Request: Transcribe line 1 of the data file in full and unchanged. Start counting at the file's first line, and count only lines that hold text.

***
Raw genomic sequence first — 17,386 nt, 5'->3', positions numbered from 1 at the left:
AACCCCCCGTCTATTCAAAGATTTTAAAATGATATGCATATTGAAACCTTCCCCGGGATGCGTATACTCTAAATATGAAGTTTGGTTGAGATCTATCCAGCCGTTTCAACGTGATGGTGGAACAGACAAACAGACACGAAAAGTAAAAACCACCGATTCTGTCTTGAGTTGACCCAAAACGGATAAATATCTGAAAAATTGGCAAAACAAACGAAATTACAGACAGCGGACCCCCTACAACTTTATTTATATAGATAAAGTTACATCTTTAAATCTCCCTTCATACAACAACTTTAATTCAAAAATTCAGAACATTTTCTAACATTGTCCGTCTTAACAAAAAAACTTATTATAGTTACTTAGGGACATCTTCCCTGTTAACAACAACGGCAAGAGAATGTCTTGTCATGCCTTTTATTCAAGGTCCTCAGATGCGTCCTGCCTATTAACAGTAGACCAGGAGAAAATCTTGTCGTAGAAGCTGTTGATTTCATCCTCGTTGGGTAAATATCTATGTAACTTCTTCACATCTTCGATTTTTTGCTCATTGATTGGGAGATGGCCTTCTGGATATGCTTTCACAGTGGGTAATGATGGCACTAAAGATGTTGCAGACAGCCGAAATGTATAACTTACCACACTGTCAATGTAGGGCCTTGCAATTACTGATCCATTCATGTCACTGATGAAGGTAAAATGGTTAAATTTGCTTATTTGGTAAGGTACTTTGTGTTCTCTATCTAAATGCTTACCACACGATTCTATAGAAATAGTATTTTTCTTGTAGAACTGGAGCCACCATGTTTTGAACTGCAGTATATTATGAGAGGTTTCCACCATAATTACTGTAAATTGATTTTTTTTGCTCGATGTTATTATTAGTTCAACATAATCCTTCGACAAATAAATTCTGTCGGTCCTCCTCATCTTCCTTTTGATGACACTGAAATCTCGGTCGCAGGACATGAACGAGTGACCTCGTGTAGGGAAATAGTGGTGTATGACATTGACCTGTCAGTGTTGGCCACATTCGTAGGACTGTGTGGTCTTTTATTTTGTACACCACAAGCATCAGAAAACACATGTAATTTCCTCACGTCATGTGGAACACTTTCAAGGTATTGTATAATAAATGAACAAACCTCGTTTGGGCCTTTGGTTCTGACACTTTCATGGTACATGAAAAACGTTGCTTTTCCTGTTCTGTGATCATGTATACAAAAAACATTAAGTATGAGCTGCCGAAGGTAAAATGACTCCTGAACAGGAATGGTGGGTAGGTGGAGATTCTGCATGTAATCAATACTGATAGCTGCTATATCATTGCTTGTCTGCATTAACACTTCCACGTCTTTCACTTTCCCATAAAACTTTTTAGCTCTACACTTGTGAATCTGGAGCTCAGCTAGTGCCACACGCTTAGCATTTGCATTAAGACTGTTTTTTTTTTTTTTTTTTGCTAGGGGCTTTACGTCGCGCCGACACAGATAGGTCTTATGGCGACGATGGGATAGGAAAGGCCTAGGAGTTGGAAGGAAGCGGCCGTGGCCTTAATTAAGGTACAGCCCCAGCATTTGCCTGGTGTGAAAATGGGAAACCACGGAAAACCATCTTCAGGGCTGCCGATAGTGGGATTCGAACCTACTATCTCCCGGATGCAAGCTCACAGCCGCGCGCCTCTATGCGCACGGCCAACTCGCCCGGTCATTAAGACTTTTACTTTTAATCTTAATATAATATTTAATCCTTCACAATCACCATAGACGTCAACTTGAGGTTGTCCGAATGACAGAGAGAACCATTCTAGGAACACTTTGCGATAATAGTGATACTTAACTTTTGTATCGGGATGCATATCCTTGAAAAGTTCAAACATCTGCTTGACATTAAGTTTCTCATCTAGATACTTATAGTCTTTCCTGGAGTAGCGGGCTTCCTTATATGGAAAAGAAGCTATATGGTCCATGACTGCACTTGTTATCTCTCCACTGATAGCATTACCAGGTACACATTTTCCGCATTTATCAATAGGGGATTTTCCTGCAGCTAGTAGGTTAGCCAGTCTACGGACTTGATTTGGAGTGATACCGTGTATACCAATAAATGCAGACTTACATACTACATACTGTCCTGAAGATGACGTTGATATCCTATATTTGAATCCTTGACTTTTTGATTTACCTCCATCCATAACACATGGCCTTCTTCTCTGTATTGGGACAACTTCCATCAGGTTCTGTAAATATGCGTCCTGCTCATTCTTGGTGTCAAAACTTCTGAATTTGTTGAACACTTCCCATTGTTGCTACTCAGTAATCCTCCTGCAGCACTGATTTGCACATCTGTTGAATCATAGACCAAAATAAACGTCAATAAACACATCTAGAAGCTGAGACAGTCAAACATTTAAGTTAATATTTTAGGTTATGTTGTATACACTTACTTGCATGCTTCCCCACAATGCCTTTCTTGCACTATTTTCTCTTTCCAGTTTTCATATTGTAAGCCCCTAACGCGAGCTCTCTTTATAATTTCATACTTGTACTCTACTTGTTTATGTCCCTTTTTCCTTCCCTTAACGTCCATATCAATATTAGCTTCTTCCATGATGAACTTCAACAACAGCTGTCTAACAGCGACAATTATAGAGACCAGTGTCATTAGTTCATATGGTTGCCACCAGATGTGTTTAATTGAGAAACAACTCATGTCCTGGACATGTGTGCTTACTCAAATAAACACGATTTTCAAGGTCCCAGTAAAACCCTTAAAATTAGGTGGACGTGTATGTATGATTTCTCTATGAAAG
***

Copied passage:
Raw genomic sequence first — 17,386 nt, 5'->3', positions numbered from 1 at the left: